With global tensions rising and progress on nuclear disarmament hard to find, “the world needs the Hibakusha spirit more than ever,” United Nations Secretary-General Ban Ki-moon said yesterday, citing the determination and perseverance of those survivors of the 1945 Hiroshima and Nagasaki atomic bomb attacks as an example for championing peace and a seeking a better future for all.
In a message delivered to the Peace Memorial Ceremony in Hiroshima, Japan, by Kim Won-soo, UN High Representative for Disarmament Affairs, the Secretary-General commended the solemn gathering to remember the victims of the atomic bombing of Hiroshima, the first use of nuclear weapons in war.
Recalling his 2010 visit to Hiroshima taking part in the Ceremony, Mr. Ban said he had been moved and inspired by the determination of the survivors to ensure that such a tragedy would never happen again. That visit, noted the Secretary-General, reinforced his resolve to advance the efforts of the UN to work for a world free of nuclear weapons.
“In Hiroshima, I saw a memorial to tragedy, but also a city of resilience and hope. The people of Hiroshima are striving to be defined not by the city that was destroyed, but by the world they are seeking to build. That spirit is exemplified in the Hibakusha,” the UN chief stressed in his message.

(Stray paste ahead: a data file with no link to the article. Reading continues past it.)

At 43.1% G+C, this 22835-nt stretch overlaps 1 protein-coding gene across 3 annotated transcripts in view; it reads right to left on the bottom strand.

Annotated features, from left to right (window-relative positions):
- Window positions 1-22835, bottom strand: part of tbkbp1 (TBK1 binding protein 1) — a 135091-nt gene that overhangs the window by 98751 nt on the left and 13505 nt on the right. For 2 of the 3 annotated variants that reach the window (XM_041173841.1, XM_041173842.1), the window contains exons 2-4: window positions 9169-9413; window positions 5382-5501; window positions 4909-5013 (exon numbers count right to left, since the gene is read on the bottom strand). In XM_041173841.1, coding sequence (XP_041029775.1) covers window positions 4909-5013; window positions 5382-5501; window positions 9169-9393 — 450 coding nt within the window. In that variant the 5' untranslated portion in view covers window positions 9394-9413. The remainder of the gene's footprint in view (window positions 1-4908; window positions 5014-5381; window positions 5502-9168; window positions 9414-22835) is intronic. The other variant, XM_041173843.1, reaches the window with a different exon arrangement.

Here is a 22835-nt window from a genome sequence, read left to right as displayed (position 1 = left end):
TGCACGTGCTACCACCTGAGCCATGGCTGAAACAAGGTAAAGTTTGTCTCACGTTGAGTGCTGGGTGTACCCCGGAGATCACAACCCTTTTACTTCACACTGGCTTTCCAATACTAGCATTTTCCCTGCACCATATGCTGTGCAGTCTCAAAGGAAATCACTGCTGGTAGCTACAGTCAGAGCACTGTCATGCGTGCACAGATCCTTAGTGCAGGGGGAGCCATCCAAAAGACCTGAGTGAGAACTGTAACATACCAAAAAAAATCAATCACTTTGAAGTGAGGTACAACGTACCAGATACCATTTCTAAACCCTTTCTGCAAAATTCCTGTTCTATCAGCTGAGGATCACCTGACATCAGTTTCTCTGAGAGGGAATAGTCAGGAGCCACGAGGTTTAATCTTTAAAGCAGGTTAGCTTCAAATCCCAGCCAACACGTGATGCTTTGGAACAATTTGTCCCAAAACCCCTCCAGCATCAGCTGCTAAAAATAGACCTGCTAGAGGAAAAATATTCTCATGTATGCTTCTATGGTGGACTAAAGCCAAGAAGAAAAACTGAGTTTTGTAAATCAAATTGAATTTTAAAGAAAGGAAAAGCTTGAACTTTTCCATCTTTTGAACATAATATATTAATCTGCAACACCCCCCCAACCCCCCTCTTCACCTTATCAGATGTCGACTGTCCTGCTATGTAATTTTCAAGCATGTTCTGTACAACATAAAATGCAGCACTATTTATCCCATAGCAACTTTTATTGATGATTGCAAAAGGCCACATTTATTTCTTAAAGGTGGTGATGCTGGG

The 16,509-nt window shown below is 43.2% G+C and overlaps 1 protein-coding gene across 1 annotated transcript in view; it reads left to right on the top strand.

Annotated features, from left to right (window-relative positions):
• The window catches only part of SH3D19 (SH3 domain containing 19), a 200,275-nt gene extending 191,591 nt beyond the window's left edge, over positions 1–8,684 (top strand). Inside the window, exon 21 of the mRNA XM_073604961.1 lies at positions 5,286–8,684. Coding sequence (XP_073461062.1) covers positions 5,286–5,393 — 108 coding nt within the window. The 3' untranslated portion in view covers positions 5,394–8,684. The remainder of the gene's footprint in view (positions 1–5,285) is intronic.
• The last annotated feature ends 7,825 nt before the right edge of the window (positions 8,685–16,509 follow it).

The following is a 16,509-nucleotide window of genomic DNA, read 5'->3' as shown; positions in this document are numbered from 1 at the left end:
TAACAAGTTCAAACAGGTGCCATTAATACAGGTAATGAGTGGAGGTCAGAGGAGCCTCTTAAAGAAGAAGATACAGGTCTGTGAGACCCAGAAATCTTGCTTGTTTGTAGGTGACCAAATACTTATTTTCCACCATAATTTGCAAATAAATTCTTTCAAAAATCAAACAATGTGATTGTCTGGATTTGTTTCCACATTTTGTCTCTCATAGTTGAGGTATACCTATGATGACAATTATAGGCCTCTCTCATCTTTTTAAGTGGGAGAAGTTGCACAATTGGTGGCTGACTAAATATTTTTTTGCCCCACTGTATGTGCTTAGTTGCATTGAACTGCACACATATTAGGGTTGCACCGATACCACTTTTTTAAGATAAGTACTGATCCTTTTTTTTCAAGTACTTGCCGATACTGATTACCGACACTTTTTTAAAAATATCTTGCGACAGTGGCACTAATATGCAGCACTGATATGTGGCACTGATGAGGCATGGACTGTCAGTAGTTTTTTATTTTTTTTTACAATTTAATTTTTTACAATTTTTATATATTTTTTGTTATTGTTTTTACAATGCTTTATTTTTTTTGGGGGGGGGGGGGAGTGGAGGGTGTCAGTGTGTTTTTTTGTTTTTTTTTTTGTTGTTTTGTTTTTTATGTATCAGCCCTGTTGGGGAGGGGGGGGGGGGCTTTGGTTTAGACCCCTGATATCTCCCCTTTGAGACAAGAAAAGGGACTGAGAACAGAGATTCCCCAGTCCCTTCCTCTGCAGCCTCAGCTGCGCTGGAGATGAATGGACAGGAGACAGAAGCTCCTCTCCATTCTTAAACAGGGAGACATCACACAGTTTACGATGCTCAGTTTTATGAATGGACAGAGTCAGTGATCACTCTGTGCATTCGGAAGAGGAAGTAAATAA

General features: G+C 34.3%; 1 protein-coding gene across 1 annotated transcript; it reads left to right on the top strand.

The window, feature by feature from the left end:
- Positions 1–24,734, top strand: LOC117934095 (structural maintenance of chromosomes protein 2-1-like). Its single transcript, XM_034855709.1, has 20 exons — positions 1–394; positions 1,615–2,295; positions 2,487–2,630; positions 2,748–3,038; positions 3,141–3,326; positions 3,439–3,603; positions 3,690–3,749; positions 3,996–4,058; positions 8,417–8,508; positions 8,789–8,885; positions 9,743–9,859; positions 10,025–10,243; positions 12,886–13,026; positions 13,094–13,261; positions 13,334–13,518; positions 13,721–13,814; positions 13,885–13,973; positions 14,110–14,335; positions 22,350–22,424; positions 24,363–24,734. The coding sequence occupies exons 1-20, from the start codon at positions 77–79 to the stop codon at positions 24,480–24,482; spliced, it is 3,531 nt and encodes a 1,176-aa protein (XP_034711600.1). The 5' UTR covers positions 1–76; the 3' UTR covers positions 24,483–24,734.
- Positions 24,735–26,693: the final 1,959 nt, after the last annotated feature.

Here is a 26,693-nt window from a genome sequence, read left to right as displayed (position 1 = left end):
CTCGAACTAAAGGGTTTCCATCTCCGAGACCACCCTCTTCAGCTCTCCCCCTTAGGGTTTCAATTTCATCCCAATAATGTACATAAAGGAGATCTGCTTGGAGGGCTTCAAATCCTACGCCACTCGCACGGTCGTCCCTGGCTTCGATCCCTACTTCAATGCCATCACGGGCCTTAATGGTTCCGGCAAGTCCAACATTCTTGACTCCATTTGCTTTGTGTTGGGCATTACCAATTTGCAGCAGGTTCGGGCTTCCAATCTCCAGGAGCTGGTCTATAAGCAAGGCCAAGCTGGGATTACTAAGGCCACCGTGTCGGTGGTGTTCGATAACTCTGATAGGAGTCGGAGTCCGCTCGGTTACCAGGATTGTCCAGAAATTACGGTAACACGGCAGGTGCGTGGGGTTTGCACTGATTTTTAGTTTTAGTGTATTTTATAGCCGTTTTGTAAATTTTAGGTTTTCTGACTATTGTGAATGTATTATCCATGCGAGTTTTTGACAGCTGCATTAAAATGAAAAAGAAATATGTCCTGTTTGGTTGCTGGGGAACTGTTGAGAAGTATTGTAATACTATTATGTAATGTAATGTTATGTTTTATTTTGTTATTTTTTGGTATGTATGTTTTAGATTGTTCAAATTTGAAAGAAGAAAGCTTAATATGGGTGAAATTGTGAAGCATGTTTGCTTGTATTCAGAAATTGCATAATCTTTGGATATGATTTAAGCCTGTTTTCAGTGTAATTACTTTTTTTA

Indeed, the Hibakusha have turned their tragedy into a rallying cry for humanity, he continued, noting that they have shared their stories so the horror experienced by Hiroshima will never be forgotten.
“They have become true champions of peace and a better world,” he said, underscoring that this is the very spirit that is needed now, in a world where tensions are rising and progress on nuclear disarmament is hard to find.
“At this sober memorial, I ask all States to heed the message of the Hibakusha and overcome their differences to galvanize global will for disarmament. This is essential to peaceful cooperation,” said Mr. Ban, explaining that those States with nuclear weapons have a special responsibility to prevent another Hiroshima.
They must honor their commitments and lead the way to dialogue, and he called on all States to find common ground through inclusive dialogue.
He went on to stress that the bombing of Hiroshima shows that nuclear weapons do not discriminate between gender, age, religion, ideology or nationality. “Let us keep striving together for a safer and more secure future and a better world for all. You can count on me to continue spreading your message: No more Hiroshimas. No more Nagasakis. Never again,” he concluded.
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